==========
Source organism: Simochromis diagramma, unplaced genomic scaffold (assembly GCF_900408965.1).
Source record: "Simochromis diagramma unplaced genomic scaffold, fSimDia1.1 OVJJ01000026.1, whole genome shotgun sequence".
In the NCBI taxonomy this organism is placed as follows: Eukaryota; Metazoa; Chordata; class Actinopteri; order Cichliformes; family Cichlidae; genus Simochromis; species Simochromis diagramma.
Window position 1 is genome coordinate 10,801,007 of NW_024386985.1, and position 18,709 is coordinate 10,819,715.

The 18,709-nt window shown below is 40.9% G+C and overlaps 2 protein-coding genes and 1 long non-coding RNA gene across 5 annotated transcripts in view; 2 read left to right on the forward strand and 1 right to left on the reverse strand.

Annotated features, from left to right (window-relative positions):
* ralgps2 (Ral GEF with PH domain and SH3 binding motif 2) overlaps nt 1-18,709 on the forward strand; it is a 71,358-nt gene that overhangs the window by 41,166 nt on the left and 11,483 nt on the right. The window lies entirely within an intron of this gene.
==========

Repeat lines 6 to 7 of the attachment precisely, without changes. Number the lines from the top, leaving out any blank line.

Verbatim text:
Annotated features, from left to right (window-relative positions):
* ralgps2 (Ral GEF with PH domain and SH3 binding motif 2) overlaps nt 1-18,709 on the forward strand; it is a 71,358-nt gene that overhangs the window by 41,166 nt on the left and 11,483 nt on the right. The window lies entirely within an intron of this gene.